|Identifying the latent classes of modifiable risk behaviours among diabetic and hypertensive individuals in Northeastern India: a population-based cross-sectional study|
||Strong P. Marbaniang, Hemkhothang Lhungdim, Holendro Singh Chungkham
||BMJ Open, DOI: 10.1136/bmjopen-2021-053757
||Objective: To identify the latent classes of modifiable risk factors among the patients with diabetes and hypertension based on the observed indicator variables: smoking, alcohol, aerated drinks, overweight or obesity, diabetes and hypertension. We hypothesised that the study population diagnosed with diabetes or hypertension is homogeneous with respect to the modifiable risk factors.
Design: A cross-sectional study using a stratified random sampling method and a nationally representative large-scale survey.
Setting and participants: Data come from the fourth round of the Indian National Family Health Survey, 2015-2016. Respondents aged 15-49 years who were diagnosed with either diabetes or hypertension or both were included. The total sample is 22 249, out of which 3284 were men and 18 965 were women.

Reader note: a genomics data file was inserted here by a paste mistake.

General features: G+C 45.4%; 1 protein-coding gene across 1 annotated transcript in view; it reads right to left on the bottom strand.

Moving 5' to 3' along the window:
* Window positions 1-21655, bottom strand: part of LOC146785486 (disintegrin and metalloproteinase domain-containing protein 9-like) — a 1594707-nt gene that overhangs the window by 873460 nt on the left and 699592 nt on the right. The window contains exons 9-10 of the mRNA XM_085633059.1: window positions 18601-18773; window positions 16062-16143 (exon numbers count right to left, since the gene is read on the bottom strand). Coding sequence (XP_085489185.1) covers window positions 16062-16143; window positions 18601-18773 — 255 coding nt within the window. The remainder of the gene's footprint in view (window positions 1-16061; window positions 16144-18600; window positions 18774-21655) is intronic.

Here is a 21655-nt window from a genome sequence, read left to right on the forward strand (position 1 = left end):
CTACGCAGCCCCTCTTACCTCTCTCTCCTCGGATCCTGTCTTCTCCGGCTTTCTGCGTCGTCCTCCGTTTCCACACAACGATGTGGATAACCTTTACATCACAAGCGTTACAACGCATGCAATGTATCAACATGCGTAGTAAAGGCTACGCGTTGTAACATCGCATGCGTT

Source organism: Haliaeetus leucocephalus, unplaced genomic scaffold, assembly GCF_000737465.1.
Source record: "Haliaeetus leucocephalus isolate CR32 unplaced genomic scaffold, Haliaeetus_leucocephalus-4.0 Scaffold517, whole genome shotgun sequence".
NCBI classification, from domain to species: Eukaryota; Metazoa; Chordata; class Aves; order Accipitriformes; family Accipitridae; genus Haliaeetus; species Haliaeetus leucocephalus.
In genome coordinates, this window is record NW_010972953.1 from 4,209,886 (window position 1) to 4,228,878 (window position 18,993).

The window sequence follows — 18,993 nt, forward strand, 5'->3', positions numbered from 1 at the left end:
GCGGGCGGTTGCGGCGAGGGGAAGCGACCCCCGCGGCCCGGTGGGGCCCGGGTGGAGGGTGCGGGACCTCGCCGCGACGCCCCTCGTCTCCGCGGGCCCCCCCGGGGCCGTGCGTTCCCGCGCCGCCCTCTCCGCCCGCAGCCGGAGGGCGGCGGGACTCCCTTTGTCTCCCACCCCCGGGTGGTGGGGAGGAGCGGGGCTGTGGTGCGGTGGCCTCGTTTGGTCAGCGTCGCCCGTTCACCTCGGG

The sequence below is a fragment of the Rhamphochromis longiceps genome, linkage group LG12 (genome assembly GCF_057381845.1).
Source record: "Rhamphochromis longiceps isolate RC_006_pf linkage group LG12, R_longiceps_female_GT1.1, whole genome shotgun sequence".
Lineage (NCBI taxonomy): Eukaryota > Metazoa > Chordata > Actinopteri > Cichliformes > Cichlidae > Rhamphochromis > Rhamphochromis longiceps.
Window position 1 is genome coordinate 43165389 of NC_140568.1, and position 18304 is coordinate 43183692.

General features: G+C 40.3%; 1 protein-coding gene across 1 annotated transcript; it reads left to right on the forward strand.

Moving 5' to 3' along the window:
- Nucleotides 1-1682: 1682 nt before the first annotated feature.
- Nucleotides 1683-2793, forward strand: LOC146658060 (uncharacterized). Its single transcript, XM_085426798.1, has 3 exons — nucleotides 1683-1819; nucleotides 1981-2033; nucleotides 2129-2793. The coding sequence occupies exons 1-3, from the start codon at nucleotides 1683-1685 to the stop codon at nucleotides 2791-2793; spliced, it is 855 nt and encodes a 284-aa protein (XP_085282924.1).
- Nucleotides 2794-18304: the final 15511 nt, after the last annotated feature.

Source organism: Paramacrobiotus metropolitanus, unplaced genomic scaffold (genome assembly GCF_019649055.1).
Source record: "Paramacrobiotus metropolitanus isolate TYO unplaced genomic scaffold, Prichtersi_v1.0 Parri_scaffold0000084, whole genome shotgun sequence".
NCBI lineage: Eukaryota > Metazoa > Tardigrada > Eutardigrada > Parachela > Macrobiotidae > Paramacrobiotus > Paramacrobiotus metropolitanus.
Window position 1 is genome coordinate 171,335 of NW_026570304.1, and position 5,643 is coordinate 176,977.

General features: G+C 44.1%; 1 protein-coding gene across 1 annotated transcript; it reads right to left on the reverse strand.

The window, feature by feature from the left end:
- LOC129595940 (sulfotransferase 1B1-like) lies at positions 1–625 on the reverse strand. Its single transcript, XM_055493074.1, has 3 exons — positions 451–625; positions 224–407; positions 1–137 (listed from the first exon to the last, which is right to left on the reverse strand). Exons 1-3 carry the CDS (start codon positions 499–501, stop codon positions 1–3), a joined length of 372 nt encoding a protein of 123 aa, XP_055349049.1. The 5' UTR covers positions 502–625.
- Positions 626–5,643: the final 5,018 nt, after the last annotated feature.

Primary and secondary outcome measures: The observed variables used as latent indicators are the following: smoking, alcohol, aerated drinks, overweight or obesity, diabetes and hypertension. The concomitant variables include age, gender, education, marital status and household wealth index. Latent class model was used to simultaneously identify the latent class and to determine the association between the concomitant variables and the latent classes.
Results: Three latent classes were identified and labelled as class 1: 'diabetic with low-risk lifestyle' (21%), class 2: 'high-risk lifestyle' (8%) and class 3: 'hypertensive with low-risk lifestyle' (71%). Class 1 is characterised by those with a high probability of having diabetes and low probability of smoking and drinking alcohol. Class 2 is characterised by a high probability of smoking and drinking alcohol and class 3 by a high probability of having high blood pressure and low probability of smoking and drinking alcohol.
Conclusions: Co-occurrence of smoking and alcohol consumption was prevalent in men, while excess body weight and high blood pressure were prevalent in women. Policy and programmes in Northeastern India should focus on targeting multiple modifiable risk behaviours that co-occur within an individual.